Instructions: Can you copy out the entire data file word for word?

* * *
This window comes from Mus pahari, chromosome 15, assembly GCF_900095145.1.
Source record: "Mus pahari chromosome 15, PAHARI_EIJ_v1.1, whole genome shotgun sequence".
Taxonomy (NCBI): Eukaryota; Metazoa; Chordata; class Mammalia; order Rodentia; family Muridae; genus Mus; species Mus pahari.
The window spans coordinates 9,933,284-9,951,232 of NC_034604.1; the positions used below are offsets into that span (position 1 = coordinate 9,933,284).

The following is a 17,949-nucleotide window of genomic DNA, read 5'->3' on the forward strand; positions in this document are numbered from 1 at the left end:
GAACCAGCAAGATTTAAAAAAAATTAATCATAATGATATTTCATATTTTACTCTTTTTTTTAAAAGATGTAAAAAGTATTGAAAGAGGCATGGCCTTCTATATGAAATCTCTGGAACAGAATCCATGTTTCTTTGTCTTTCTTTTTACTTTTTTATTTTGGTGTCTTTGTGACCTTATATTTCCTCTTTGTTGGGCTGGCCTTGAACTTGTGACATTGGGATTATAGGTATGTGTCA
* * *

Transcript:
This window comes from Mus pahari, chromosome 15, assembly GCF_900095145.1.
Source record: "Mus pahari chromosome 15, PAHARI_EIJ_v1.1, whole genome shotgun sequence".
Taxonomy (NCBI): Eukaryota; Metazoa; Chordata; class Mammalia; order Rodentia; family Muridae; genus Mus; species Mus pahari.
The window spans coordinates 9,933,284-9,951,232 of NC_034604.1; the positions used below are offsets into that span (position 1 = coordinate 9,933,284).

The following is a 17,949-nucleotide window of genomic DNA, read 5'->3' on the forward strand; positions in this document are numbered from 1 at the left end:
GAACCAGCAAGATTTAAAAAAAATTAATCATAATGATATTTCATATTTTACTCTTTTTTTTAAAAGATGTAAAAAGTATTGAAAGAGGCATGGCCTTCTATATGAAATCTCTGGAACAGAATCCATGTTTCTTTGTCTTTCTTTTTACTTTTTTATTTTGGTGTCTTTGTGACCTTATATTTCCTCTTTGTTGGGCTGGCCTTGAACTTGTGACATTGGGATTATAGGTATGTGTCA